(DW) – China accused the UK of interfering in its internal affairs after Britain suspended its extradition treaty with Hong Kong. The move marks a further decline in UK-China ties.
China on Tuesday warned the UK of “consequences” a day after the British government suspended its extradition treaty with Hong Kong, in response to Beijing’s controversial new security law in the city.
The Chinese Embassy in the UK issued a statement on its website where it criticized the move and said it would respond resolutely to what it called interference in its internal affairs. “The UK side has gone even further down the wrong road,” the statement read.
“China urges the UK side to immediately stop interfering in Hong Kong affairs which are China’s internal affairs,” it said. “The UK will bear the consequences if it insists on going down the wrong road.”
The UK became the fourth nation, after Canada, Australia and the United States, to revoke its extradition agreement with the semi-autonomous city.
British Foreign Secretary Dominic Raab called the decision a “reasonable and proportionate response” to “a clear and serious violation” of the UK-China joint declaration, referring to the national security law.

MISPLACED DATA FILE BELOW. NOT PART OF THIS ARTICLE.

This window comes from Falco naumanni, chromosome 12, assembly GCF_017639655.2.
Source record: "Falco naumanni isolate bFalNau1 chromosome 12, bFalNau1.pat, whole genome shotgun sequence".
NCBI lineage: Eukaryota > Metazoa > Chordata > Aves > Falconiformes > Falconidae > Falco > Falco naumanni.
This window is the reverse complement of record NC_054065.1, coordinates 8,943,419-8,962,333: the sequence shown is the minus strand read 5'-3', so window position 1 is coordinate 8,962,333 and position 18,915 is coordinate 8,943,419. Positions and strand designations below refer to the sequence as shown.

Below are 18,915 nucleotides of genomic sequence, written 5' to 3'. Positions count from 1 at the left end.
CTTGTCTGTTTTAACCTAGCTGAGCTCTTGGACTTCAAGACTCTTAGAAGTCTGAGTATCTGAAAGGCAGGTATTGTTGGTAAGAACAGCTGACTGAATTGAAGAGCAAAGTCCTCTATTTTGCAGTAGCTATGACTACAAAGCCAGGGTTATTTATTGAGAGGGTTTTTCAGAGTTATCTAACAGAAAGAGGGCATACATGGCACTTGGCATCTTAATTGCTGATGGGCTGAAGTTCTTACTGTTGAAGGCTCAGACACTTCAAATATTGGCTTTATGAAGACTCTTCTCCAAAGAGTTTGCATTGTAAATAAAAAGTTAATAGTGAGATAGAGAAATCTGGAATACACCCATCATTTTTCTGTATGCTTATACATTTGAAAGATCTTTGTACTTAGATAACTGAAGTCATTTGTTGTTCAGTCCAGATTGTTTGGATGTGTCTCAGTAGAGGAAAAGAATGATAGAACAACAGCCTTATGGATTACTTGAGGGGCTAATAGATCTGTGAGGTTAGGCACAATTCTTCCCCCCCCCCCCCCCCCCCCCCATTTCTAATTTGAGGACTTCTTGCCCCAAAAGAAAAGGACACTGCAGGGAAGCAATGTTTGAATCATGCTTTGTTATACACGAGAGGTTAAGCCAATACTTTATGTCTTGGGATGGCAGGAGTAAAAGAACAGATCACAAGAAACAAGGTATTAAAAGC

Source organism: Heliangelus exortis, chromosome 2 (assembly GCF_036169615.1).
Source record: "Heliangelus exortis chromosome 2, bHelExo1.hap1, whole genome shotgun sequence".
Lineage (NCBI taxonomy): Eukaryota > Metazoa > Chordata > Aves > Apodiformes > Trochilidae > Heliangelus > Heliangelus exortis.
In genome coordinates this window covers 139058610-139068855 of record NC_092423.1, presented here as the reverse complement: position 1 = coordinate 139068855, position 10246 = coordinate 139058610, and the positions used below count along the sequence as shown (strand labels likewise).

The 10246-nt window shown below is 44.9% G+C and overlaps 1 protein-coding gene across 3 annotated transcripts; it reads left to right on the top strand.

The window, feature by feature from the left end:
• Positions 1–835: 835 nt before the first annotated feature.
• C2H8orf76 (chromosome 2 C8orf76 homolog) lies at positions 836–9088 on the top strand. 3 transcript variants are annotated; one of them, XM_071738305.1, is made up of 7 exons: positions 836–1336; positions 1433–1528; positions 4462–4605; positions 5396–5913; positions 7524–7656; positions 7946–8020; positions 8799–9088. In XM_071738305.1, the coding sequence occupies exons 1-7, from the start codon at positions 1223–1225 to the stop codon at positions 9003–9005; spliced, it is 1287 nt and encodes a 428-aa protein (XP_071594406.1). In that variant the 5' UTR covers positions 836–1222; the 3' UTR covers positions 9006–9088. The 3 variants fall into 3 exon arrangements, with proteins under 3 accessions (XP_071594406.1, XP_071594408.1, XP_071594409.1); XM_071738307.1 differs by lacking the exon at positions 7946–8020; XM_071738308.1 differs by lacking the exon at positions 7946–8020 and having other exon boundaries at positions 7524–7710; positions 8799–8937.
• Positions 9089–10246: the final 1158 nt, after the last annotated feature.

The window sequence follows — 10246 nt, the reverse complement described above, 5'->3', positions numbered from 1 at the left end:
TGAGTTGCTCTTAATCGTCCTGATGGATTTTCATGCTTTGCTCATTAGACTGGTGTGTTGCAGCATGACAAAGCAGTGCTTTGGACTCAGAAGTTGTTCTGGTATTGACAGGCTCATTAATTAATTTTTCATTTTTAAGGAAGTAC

Under the joint declaration, Hong Kong returned from British to Chinese rule in 1997 on the condition that it preserves the city’s semi-autonomous status. “The imposition of this new national security legislation has changed key assumptions underpinning our extradition treaty arrangements with Hong Kong,” Raab said.
Strained UK-China ties
China passed a national security law in Hong Kong last month that criminalized subversion, succession efforts and foreign interference. The measure followed more than a year of pro-democracy and anti-China protests in the city.
London’s move has put further strain on the already fraught Sino-British relations. Britain had previously outraged China by offering residents of Hong Kong a pathway to UK citizenship, in response to the security law.
Last week, the UK vowed to remove all Huawei 5G equipment from its networks. The US has lobbied its allies to shun the Chinese telecom company, saying Beijing could use it to spy on Western nations. Huawei has denied the allegations.
Prime Minister Boris Johnson had said earlier that Britain wanted to take a tough line on certain issues, but maintain a balance.
“I’m not going to be pushed into a position of becoming a knee-jerk Sinophobe on every issue, somebody who is automatically anti-China,” Johnson said. “You have got to have a calibrated response and we are going to be tough on some things but also going to continue to engage.”